Under sharp questioning from Democratic Senator Elizabeth Warren of Massachusetts, Califf promised to strike the right balance between approving new drugs quickly and making sure they’re safe.
“I think if you look at my record, I’ve never been a proponent of lowering standards. If anything, I’ve argued for raising them,” he told Warren. “That doesn’t mean we couldn’t be quicker in some cases.”
But Sanders — who had previously announced he wouldn’t support Califf — grilled the potential FDA commissioner in an unsuccessful attempt to get him to support reimportation of cheaper prescription drugs from other countries and allowing Medicare to negotiate lower drug prices, two key proposals in Sanders’ plan to rein in drug costs.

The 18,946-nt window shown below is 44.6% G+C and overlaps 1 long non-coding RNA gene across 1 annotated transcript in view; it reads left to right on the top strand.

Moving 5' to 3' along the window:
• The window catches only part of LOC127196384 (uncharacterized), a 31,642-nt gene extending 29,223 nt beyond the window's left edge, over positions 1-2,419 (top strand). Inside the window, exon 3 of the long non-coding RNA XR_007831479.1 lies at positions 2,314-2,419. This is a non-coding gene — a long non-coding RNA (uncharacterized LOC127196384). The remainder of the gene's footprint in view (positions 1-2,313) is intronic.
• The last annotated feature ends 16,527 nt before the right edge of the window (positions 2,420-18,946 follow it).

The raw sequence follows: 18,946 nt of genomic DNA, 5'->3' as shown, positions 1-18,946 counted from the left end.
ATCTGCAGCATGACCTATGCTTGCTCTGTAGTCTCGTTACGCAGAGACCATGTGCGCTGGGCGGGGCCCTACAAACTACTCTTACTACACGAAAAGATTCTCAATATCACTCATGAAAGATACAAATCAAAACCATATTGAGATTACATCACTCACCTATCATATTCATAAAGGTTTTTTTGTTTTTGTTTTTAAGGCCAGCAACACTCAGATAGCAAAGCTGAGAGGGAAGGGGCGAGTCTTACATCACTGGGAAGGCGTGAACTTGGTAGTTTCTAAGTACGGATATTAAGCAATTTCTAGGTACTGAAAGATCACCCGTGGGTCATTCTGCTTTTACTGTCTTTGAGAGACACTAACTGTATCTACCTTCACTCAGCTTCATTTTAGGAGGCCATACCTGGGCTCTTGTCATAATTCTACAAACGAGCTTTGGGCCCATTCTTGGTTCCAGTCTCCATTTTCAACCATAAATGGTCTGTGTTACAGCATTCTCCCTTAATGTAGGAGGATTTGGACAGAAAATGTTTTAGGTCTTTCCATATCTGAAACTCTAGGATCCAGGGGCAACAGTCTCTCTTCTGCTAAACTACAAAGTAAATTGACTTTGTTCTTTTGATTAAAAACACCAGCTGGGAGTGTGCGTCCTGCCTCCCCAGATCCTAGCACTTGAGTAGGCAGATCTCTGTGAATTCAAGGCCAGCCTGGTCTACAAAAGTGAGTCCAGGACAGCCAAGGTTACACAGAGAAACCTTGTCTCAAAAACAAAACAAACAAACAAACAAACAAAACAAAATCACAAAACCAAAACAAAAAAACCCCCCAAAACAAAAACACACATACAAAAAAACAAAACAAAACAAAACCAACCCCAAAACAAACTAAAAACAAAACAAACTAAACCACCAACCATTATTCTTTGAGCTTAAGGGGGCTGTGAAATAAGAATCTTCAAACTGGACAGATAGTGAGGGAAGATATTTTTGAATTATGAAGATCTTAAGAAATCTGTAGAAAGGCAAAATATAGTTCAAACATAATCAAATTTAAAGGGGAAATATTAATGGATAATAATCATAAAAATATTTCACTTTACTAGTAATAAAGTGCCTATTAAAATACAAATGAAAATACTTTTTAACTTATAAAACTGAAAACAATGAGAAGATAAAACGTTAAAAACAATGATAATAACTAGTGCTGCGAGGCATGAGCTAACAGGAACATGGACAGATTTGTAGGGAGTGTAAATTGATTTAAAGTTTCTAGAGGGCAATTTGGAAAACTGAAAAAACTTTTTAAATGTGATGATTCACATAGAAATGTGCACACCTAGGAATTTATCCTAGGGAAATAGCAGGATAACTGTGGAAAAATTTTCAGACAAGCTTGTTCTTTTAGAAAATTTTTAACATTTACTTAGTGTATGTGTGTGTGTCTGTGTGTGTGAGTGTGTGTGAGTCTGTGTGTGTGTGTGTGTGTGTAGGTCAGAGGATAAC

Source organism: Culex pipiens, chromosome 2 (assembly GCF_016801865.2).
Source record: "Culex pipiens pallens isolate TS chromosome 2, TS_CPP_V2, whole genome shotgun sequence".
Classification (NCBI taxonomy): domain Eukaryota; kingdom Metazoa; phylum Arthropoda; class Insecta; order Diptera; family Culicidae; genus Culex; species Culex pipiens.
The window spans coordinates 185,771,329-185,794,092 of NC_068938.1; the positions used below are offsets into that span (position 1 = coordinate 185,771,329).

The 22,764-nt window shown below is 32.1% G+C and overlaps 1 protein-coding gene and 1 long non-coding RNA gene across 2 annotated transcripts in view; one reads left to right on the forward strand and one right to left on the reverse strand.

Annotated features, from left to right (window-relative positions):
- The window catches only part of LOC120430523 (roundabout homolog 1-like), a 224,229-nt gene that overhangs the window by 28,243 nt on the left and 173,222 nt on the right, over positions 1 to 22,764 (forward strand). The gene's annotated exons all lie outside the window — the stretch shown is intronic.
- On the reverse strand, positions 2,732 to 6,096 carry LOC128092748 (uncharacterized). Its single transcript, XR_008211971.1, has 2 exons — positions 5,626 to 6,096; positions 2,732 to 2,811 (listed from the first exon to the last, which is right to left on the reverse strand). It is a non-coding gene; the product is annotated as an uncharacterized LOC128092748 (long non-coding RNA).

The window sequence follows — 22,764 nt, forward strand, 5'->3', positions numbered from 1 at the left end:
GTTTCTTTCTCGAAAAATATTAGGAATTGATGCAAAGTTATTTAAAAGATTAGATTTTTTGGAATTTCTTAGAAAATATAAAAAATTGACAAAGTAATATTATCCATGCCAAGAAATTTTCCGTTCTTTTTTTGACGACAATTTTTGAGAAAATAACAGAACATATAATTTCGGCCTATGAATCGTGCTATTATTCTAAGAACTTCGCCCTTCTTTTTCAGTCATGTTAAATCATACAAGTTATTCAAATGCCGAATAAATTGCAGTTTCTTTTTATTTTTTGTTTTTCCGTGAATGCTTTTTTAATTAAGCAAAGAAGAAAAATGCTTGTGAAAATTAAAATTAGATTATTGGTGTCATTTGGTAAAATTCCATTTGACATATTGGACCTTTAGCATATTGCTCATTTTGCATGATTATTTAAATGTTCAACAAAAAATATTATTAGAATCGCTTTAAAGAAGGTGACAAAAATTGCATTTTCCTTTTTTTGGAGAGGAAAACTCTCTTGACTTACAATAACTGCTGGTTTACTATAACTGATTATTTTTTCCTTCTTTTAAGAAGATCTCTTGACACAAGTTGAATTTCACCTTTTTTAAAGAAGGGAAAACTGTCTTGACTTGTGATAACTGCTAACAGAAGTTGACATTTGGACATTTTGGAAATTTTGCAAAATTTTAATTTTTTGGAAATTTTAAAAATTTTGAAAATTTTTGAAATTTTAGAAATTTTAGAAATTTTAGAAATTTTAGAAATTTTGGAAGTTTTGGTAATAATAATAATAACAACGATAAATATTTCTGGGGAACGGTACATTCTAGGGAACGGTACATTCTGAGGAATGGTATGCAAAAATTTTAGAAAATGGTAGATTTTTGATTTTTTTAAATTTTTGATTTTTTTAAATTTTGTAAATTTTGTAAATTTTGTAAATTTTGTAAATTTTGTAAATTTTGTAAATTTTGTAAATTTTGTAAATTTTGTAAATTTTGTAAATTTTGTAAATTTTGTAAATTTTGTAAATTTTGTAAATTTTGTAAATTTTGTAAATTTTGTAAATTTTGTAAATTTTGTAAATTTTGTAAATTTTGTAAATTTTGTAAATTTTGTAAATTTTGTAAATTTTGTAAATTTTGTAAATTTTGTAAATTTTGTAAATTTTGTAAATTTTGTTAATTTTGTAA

“We all want great medicines to come onto the market, and I respect the work you have done. But at the end of the day, people are dying … because we have been extraordinarily weak in taking on the pharmaceutical industry,” Sanders told Califf. “I believe we need a commissioner who is going to stand up to the pharmaceutical industry, so I have to say to you with regret you are not that person.”
Most of the questions Califf received from Republicans and Democrats on the committee were polite and restrained, and he’s still expected to win confirmation. But his past financial support from the pharmaceutical industry quickly became the running theme of the questions from Democratic senators.